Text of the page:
After a long, hard and cold winter, I was ready for spring. I was ready to hear some sweet sounds played by live, (and I mean live in every sense of the word) musicians. I was ready for onstage magic to happen. To put it another way, I was ready for the Berks Jazz Fest.
Berks is the unofficial start to the jazz festival season. People come from nearly every state, and several countries, just to experience the great music and the friendly, laid back vibe of this two week festival. The music runs the gamut of the jazz genre; there’s straight ahead, fusion, smooth, contemporary, world music, and everything in between that falls under the jazz umbrella.
Boney James opened the 2014 Berks Jazz Festival., in a way that only he can do. Not surprisingly, it was a sold out show. Boney is one of the brightness stars, and gifted artists in the smooth jazz world. Not only can he get people in seats, but he can get them out of their seats up and dancing too. He is still riding high from the success and popularity of his latest album, 2013’s The Beat (Batucada.) We were treated to music from that hot release, like “Don’t You Worry ‘Bout a Thing,” and the title song, as well as some Boney favorites like “The Total Experience,” “Let It Go,” “Ain’t No Sunshine,” and “Sweet Thing.” Even though the set list was long and extensive, and he and the band gave us two music packed hours, there is always that one more song that you want Boney to play. Boney and his band: Norris Jones, Omari Williams, Mark Stephens, and Smitty Smith were in top form. It’s an amazing thing when you can move an audience of nearly 2000 people with the power of your music. That speaks volumes of the performer. Say it with me, Go Boney! Go Boney!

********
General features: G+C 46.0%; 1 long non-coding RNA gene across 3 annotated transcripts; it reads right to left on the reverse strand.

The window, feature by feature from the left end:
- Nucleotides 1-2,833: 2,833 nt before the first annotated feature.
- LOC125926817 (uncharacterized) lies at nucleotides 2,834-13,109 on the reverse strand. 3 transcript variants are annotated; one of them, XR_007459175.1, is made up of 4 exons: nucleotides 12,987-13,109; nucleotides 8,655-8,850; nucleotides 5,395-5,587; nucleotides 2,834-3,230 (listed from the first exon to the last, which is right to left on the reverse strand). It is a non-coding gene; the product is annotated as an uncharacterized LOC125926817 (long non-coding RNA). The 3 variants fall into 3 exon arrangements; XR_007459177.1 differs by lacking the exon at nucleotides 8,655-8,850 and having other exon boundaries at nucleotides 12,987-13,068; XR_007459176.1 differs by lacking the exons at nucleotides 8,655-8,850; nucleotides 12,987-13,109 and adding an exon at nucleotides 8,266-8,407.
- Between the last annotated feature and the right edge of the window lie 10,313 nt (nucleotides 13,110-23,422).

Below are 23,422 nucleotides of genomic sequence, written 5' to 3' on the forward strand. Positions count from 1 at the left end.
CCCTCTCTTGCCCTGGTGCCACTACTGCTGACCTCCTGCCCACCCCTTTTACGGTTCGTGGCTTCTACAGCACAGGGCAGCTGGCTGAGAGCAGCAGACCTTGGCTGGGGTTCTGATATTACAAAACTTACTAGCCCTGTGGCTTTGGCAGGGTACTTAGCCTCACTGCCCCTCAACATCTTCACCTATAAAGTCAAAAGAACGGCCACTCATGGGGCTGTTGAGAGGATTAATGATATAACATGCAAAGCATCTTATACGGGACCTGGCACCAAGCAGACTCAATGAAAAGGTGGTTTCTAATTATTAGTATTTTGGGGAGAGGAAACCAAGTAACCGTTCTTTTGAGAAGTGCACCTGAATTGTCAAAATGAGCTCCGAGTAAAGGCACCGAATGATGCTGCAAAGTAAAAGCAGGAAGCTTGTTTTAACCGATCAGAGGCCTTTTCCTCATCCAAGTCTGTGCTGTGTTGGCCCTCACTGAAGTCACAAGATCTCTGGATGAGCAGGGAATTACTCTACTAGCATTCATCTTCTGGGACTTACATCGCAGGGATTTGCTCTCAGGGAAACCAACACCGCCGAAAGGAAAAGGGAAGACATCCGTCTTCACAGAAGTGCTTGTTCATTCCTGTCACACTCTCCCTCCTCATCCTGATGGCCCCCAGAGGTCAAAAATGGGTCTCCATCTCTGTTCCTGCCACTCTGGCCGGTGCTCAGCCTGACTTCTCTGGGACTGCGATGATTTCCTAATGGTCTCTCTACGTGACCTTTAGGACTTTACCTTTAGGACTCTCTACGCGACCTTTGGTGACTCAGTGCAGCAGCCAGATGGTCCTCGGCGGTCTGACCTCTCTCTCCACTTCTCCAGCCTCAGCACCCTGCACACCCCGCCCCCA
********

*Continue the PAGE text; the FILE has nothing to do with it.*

Chieli Minucci and Special EFX, with special guests Steve Oliver and Vincent Ingala, were next on my concert agenda. This ground breaking band is celebrating their 30th anniversary with the 2013 release of Genesis. They’ve endured not only through the changing musical scene, but through life’s losses as well. What does that say about a band? This band is very tight, both in their music, and in their longevity. Special EFX is founding member Chieli Minucci, and long time band members Jay Rowe, Lionel Cordew, and Jerry Brooks. Among the songs played were “Since We’ve Ended as Lovers,” a crowd favorite; always powerful, always emotional, “Kickin’ It Hard,” and from Genesis, “Crazy Eights.” Saxophonist Vincent Ingala joined the band for several tunes, his as well as theirs. He’s only been on the professional smooth/contemporary jazz scene in a big way since 2011, but he is making a name for himself, and impressing fans with every performance. We heard “Can’t Stop Now,” “Vintage Vibe,” and “If I Could Fly.” Steve Oliver joined the band and turned out a stellar performance. I miss seeing Steve and his unique musical style here in the Mid-Atlantic region. We don’t see him much in this area anymore. It was great hearing some of his popular tunes like “High Noon,” “Chips and Salsa,” and “Global Kiss.” Steve and Vincent joined the band for one of my favorite Special EFX songs, “Daybreak,” and they absolutely killed it.